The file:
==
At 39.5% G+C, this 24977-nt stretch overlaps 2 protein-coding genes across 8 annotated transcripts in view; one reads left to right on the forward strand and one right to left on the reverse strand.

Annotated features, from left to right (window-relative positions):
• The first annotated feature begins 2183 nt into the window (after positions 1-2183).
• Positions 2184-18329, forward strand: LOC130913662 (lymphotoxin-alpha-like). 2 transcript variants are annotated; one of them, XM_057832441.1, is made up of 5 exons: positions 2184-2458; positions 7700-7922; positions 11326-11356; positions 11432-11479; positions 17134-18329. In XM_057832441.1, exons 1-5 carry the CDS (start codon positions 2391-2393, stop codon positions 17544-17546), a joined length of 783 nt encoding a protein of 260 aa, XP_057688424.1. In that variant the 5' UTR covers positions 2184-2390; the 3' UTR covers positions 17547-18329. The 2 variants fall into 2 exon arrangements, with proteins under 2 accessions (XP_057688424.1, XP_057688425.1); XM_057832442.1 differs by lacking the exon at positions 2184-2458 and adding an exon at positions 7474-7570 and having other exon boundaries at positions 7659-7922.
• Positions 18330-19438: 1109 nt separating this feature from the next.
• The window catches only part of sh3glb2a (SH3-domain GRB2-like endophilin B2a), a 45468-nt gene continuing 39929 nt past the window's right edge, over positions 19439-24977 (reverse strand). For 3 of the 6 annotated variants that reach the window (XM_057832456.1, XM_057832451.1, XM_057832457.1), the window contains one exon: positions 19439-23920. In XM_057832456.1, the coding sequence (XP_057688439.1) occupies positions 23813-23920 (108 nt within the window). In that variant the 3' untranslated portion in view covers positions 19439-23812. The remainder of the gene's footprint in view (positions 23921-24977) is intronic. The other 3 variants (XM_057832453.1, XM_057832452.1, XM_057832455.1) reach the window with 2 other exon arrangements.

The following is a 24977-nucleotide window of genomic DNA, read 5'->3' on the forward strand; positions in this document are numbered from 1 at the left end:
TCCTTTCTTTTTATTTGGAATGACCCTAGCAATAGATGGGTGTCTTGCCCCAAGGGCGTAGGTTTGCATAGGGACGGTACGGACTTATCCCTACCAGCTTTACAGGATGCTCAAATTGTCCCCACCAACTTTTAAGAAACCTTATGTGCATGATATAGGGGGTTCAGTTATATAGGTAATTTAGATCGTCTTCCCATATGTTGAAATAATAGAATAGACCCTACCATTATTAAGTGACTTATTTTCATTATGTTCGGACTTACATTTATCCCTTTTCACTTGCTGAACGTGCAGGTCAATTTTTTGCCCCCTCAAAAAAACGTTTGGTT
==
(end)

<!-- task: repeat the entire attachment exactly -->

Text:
At 39.5% G+C, this 24977-nt stretch overlaps 2 protein-coding genes across 8 annotated transcripts in view; one reads left to right on the forward strand and one right to left on the reverse strand.

Annotated features, from left to right (window-relative positions):
• The first annotated feature begins 2183 nt into the window (after positions 1-2183).
• Positions 2184-18329, forward strand: LOC130913662 (lymphotoxin-alpha-like). 2 transcript variants are annotated; one of them, XM_057832441.1, is made up of 5 exons: positions 2184-2458; positions 7700-7922; positions 11326-11356; positions 11432-11479; positions 17134-18329. In XM_057832441.1, exons 1-5 carry the CDS (start codon positions 2391-2393, stop codon positions 17544-17546), a joined length of 783 nt encoding a protein of 260 aa, XP_057688424.1. In that variant the 5' UTR covers positions 2184-2390; the 3' UTR covers positions 17547-18329. The 2 variants fall into 2 exon arrangements, with proteins under 2 accessions (XP_057688424.1, XP_057688425.1); XM_057832442.1 differs by lacking the exon at positions 2184-2458 and adding an exon at positions 7474-7570 and having other exon boundaries at positions 7659-7922.
• Positions 18330-19438: 1109 nt separating this feature from the next.
• The window catches only part of sh3glb2a (SH3-domain GRB2-like endophilin B2a), a 45468-nt gene continuing 39929 nt past the window's right edge, over positions 19439-24977 (reverse strand). For 3 of the 6 annotated variants that reach the window (XM_057832456.1, XM_057832451.1, XM_057832457.1), the window contains one exon: positions 19439-23920. In XM_057832456.1, the coding sequence (XP_057688439.1) occupies positions 23813-23920 (108 nt within the window). In that variant the 3' untranslated portion in view covers positions 19439-23812. The remainder of the gene's footprint in view (positions 23921-24977) is intronic. The other 3 variants (XM_057832453.1, XM_057832452.1, XM_057832455.1) reach the window with 2 other exon arrangements.

The following is a 24977-nucleotide window of genomic DNA, read 5'->3' on the forward strand; positions in this document are numbered from 1 at the left end:
TCCTTTCTTTTTATTTGGAATGACCCTAGCAATAGATGGGTGTCTTGCCCCAAGGGCGTAGGTTTGCATAGGGACGGTACGGACTTATCCCTACCAGCTTTACAGGATGCTCAAATTGTCCCCACCAACTTTTAAGAAACCTTATGTGCATGATATAGGGGGTTCAGTTATATAGGTAATTTAGATCGTCTTCCCATATGTTGAAATAATAGAATAGACCCTACCATTATTAAGTGACTTATTTTCATTATGTTCGGACTTACATTTATCCCTTTTCACTTGCTGAACGTGCAGGTCAATTTTTTGCCCCCTCAAAAAAACGTTTGGTT